level IT services).

Public education and awareness
The leaders of the Greater Caribbean must accept the fact that globalisation is a process
that they are unlikely to halt, so rather than devoting too many scarce resources to
resisting, it might be more beneficial to citizens to prepare for globalisation by seeking as
many opportunities as possible. Furthermore, efforts should be made at all levels of the
society, to make citizens aware of the opportunities and threats associated with
globalisation and how they should individually prepare themselves to deal with it.
Migration is not necessarily an option because the developed countries, though talking of
globalisation, have not yet included the free movement of persons as a component.

Appropriate macroeconomic, social and legal environment
It is important that States pursue the appropriate macroeconomic policies in order to
attract foreign and local investment and generate growth. Low inflation and a stable
exchange rate are important ingredients of such policies. Incentives and business ideas to
micro and small businesses should be put in place. In addition, policies to reduce crime
and diseases and establish appropriate health care facilities are vital to attract investment.
Having a reasonably well developed company law as well as adequate legal systems to
protect investors are also very important ingredients of being prepared for globalization.

Awareness and effective use of available S&D treatment and other assistance
While preparing for globalisation, it makes sense for States of the Greater Caribbean to
make effective use of all technical assistance, concessionary loans and special treatment
available to developing countries under the UN, the World Bank, the WTO and other
international institutions. Some of these are laid out in the Support Matrix later in this
report. Support should be sought at the regional level where necessary.

The above discussion outlines critical factors that need to be put in place in order to be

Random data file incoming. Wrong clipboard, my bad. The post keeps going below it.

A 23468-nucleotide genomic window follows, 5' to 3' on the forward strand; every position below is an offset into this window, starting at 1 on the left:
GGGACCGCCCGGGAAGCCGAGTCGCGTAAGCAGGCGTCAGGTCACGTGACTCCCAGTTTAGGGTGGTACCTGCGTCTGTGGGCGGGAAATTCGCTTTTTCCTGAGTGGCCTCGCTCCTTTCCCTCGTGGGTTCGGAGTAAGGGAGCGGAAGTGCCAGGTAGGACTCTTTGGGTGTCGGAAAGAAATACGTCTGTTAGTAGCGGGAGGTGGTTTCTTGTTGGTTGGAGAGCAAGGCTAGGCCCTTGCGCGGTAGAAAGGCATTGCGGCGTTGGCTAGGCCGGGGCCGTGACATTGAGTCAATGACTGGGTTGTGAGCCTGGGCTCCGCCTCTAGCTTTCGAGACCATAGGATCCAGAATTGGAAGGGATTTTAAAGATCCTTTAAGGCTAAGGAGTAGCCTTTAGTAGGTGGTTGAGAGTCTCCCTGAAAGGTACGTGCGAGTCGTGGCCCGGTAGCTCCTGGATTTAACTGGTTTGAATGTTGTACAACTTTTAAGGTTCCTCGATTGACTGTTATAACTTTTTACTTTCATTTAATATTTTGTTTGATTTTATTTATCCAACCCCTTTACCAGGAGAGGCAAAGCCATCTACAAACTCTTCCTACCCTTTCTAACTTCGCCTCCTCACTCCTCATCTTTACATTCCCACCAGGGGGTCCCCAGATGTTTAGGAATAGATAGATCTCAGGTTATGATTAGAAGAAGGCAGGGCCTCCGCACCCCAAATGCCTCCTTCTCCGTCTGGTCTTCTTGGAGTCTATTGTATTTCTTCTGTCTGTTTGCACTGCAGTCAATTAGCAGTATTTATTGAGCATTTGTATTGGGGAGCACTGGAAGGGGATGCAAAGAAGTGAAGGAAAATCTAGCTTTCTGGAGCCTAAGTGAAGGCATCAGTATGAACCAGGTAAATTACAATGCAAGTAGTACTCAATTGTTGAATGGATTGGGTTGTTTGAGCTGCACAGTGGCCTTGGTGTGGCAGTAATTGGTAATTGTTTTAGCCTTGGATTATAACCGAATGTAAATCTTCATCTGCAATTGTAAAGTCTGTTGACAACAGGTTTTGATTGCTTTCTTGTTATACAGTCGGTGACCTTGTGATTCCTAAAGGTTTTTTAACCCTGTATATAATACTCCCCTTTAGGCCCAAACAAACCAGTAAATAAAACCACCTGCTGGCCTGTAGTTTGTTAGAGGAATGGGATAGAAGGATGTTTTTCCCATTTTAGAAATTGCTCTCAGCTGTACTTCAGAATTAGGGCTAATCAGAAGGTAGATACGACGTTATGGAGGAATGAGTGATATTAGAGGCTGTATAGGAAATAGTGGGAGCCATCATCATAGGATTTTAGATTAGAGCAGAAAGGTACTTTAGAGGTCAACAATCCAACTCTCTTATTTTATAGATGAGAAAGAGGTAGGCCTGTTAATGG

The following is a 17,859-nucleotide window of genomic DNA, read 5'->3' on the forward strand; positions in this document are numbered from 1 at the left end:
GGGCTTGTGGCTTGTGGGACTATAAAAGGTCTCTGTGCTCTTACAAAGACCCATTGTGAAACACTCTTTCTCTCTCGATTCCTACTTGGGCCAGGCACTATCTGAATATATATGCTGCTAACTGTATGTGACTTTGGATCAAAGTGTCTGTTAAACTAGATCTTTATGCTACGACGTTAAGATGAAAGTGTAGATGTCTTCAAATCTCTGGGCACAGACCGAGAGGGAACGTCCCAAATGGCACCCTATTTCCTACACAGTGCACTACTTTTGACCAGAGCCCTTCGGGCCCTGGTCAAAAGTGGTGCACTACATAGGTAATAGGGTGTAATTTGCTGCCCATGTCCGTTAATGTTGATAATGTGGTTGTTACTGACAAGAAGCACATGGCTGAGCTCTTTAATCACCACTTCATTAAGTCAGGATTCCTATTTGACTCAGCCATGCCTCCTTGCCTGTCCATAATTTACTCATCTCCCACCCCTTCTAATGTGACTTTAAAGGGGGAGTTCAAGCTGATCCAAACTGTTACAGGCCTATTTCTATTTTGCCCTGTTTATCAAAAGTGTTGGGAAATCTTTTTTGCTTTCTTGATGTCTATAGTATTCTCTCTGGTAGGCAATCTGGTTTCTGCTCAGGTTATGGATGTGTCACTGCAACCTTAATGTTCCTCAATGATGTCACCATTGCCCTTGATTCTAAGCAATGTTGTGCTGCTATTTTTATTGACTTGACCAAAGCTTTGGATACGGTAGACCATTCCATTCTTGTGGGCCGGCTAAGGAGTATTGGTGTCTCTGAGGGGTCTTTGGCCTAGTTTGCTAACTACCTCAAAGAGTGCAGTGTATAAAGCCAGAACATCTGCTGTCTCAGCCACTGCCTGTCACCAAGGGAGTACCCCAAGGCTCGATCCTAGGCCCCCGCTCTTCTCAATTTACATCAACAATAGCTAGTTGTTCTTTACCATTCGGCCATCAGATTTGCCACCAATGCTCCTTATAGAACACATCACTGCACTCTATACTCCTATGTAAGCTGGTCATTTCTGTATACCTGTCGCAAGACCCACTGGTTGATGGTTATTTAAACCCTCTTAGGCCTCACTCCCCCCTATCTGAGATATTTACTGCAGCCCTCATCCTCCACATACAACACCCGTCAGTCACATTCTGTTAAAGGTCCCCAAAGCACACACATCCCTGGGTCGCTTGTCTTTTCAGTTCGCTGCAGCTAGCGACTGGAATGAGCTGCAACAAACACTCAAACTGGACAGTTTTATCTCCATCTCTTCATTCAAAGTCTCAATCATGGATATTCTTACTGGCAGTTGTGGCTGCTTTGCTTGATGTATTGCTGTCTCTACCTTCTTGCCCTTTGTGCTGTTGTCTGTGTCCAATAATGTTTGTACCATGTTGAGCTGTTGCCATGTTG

prepared for globalisation, what is positive about the discussion is that measures taken to
prepare for globalisation simultaneously reduce vulnerability. The table below attempts
to show the preparedness of the Greater Caribbean in terms of some basic indicators,
namely, main telephone lines per thousand, televisions per thousand, personal computers
per thousand, internet hosts per thousand and adult literacy rates. The higher the value of
each of these indicators the more prepared a country is likely to be. Figures for the USA
and Singapore for 1998 and 1990 are included for comparison purposes.




                                                                                            29
Indicators of Preparedness for Globalisation in States of the Greater Caribbean
Table 3 below examines five possible indicators of preparedness for globalisation. These
are the number of main telephone lines, televisions, personal computers and Internet
Hosts per thousand, and the adult literacy rate. Comparisons are made with the USA and
Singapore using the most recent figures as well as 1990 figures, to get an idea of how
well Caribbean States match up with countries often cited as major success cases.

The data below show that compared to the USA and Singapore, Greater Caribbean States
are well behind in terms of some indicators of preparedness (based on the 1996-98 data
used). The main findings were:
1. In terms of telephone lines per thousand, all Greater Caribbean countries were well
    behind Singapore and the USA. In fact most States of the Greater Caribbean in 1996-
    98, were behind Singapore in 1990 and all were behind the USA in 1990.
2. In terms of personal computers per thousand and Internet hosts per thousand, where
    data were available for the Greater Caribbean it can be seen that they were far behind
    Singapore and the USA.